Anyone in an informal life partnership arrangement should beware the extremely prevalent – and extremely dangerous – myth of the “common law marriage”.
We discuss the risks of relying on this myth with reference to a recent High Court case in which a couple split after a 22 year relationship. The life partner holding the assets vigorously defended the other partner’s claim to a 50% share, and her struggle to prove the existence of a “universal partnership” shows how difficult it can be to exit such a relationship with even the smallest financial benefit. The claimant in this case was fortunate in eventually being awarded a 30% share (better than nothing, but not 50%!)
Fortunately our law offers you a quick and simple solution…
“In our law cohabitation does not have special legal consequences. Generally the proprietary consequences and rights flowing from a marriage are not available to unmarried couples, regardless of the length of their cohabitation” (extract from judgment below)
If you live as a couple, avoid the trap of believing the myth of the “common law marriage”. It’s a very persistent myth, possibly because some other countries do indeed give formal recognition to certain forms of life partnership.
But not in South Africa – there is no such thing in our law as a “common law marriage”. No matter how long you have lived together, if you break up or when one of you dies, neither of you automatically has any of the rights and protections afforded to a couple in a marriage or civil union.
Apart from the personal consequences the financial downsides can be huge, and our courts are all too often faced with sad and bitter disputes which end with one of the partners destitute and homeless after decades of cohabitation.
A recent High Court case highlights the financial dangers…
22 years on, a couple splits
- For most of 22 years, with only a short early separation, a man and woman “in a romantic relationship” lived as a couple, in a household complete with the woman’s daughter from a previous relationship.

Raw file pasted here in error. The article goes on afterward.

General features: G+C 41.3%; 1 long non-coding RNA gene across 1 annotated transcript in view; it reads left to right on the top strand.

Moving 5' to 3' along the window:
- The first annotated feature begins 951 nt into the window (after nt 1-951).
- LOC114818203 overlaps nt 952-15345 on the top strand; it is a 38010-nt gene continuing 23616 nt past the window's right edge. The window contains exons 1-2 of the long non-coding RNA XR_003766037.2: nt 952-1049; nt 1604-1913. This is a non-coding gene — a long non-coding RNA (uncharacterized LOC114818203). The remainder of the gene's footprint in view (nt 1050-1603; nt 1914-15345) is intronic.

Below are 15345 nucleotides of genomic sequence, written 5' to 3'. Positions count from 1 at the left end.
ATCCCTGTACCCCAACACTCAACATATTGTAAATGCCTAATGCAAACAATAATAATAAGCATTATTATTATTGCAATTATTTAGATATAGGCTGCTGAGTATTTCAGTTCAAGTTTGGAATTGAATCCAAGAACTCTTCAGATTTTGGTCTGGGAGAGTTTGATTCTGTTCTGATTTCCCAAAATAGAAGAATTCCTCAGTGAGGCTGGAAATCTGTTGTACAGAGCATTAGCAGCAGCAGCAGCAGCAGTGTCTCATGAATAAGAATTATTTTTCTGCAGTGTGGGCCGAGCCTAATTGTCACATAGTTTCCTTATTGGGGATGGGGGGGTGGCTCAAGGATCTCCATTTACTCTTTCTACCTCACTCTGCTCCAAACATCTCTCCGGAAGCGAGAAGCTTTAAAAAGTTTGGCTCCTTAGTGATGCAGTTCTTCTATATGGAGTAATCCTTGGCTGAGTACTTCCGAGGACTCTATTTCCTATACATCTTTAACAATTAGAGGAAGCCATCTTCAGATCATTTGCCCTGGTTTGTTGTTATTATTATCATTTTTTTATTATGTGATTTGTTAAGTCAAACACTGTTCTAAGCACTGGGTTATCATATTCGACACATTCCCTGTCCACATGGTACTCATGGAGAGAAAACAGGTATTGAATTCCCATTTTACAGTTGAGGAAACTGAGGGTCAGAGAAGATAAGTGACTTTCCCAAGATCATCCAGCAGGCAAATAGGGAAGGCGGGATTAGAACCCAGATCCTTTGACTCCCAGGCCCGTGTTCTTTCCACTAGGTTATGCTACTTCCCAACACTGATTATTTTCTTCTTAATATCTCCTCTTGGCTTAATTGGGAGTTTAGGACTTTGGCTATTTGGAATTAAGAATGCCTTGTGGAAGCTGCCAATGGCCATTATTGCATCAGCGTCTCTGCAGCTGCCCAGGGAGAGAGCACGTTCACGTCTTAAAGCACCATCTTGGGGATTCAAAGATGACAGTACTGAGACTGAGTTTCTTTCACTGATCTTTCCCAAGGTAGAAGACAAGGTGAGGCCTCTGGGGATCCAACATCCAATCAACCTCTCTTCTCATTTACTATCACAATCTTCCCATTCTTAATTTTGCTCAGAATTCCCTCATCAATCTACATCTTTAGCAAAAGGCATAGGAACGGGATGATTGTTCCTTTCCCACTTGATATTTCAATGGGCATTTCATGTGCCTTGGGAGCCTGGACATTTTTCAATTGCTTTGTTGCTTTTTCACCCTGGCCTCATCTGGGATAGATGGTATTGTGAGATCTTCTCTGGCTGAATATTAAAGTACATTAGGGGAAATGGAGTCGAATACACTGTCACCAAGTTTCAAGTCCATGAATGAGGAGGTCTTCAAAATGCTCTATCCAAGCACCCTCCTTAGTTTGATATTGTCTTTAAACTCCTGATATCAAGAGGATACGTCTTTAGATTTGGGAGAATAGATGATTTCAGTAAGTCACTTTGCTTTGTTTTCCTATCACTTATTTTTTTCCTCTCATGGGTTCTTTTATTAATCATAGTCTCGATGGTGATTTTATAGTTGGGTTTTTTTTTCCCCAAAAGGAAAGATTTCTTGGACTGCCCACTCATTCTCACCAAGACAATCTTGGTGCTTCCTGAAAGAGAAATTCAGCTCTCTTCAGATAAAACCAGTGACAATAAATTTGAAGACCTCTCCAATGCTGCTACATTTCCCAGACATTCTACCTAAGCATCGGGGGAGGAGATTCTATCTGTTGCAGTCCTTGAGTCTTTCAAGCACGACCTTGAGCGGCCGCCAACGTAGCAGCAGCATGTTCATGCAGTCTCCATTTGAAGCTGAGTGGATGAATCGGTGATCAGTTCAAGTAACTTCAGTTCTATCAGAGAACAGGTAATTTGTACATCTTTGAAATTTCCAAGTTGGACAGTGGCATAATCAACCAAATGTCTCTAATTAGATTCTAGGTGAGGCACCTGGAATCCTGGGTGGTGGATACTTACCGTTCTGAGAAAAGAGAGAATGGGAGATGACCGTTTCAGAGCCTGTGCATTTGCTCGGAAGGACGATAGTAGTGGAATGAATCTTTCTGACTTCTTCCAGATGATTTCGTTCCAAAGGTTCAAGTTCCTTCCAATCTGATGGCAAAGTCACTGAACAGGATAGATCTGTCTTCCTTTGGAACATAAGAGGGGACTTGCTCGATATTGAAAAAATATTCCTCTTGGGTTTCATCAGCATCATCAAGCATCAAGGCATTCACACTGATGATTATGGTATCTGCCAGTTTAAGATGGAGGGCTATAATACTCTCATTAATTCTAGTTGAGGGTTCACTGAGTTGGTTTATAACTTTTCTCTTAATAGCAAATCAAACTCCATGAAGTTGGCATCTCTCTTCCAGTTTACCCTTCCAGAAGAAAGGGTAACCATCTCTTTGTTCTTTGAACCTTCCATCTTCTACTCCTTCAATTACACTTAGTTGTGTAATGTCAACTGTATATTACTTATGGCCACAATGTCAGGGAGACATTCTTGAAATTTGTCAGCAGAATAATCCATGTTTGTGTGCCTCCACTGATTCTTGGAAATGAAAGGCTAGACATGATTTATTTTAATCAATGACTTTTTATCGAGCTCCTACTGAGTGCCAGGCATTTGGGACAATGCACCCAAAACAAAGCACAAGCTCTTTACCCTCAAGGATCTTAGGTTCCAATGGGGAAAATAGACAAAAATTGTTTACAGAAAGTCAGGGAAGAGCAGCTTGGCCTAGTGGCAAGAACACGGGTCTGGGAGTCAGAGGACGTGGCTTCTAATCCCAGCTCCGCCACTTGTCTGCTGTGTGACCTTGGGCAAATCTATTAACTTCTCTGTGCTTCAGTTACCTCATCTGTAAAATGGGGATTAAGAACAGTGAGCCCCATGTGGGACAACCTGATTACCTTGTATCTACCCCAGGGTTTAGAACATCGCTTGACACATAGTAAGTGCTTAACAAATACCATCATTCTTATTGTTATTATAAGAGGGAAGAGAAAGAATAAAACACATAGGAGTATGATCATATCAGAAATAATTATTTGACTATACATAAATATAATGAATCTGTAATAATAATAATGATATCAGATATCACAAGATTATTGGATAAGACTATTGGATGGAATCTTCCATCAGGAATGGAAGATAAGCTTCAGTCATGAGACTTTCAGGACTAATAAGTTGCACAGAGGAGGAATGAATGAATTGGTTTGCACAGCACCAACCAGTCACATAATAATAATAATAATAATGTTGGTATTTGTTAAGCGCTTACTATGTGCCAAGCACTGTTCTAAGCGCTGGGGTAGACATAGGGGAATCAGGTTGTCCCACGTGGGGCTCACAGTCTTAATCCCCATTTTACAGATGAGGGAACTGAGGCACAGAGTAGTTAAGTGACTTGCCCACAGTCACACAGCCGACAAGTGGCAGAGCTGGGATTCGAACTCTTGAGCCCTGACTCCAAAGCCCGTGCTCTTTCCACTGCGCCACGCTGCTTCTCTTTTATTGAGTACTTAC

- They had been jointly involved to one degree or another in a series of business ventures including vegetable farming (on a farm purchased in the man’s name), commercial blasting, a bakery and a packaging business, and what was at stake in the High Court was whether the woman could prove her claim to a 50% share of the resultant assets.
- The facts were bitterly disputed, with the man adamant that the relationship had been nothing more than co-habitation as lovers. But eventually the Court concluded, on the basis of the facts that it found proved, that “the parties intended to pool their resources for the benefit of a joint estate” and that the woman had accordingly proved the existence of a “universal partnership”.
- Not however to the 50/50 extent she claimed, and the end result is that at age of 47 and after 22 years she leaves the relationship with only 30% of the net assets. Hard though that may seem, she could easily have been left with nothing, as we shall see below when we look at what our law says about such relationships.
The difficulty of proving a “universal partnership”
The problem in such a case is that you have to prove a lot more than just cohabitation.
You also need to prove the existence of a “universal partnership” and that, as many cases in the past have illustrated, is not easily achieved, not least because the onus is on you to prove your case. You will need to prove all of the following –
- Each of the parties brought something into the partnership, or bound themselves to bring something into it, whether it be money or labour skills;
- The business had been carried on for the joint benefit of both parties;
- The object was to make a profit; and
- The partnership contract was legitimate.
If, as is common in this sort of situation, you rely on a “tacit” agreement (an unexpressed agreement inferred from your actions as a couple), you have to go further and prove that –
- The other person was fully aware of the circumstances connected to the transaction;
- The act relied upon was unequivocal; and
- The tacit contract does not extend beyond what the parties contemplated.
Again, not easily proved, as “A tacit contract will be interpreted strictly and not extensively, since a contract must be interpreted in favour of the person on whom it is sought to place an obligation.”
The good news – there’s a simple solution…
We have talked above only about the financial consequences of life partnerships which are unregulated by agreement. But formal marriage also provides a range of other legal benefits and protections (such as rights of inheritance and support and other personal aspects of your relationship) which are not automatically available to you.
Fortunately you can avoid all the risk and uncertainty of an unregulated relationship with a quick and simple solution – a formal cohabitation/life partnership agreement.
Just be sure to get it in place early on. Take professional advice (jointly – this is to protect you both!) as soon as you commit to a long-term relationship.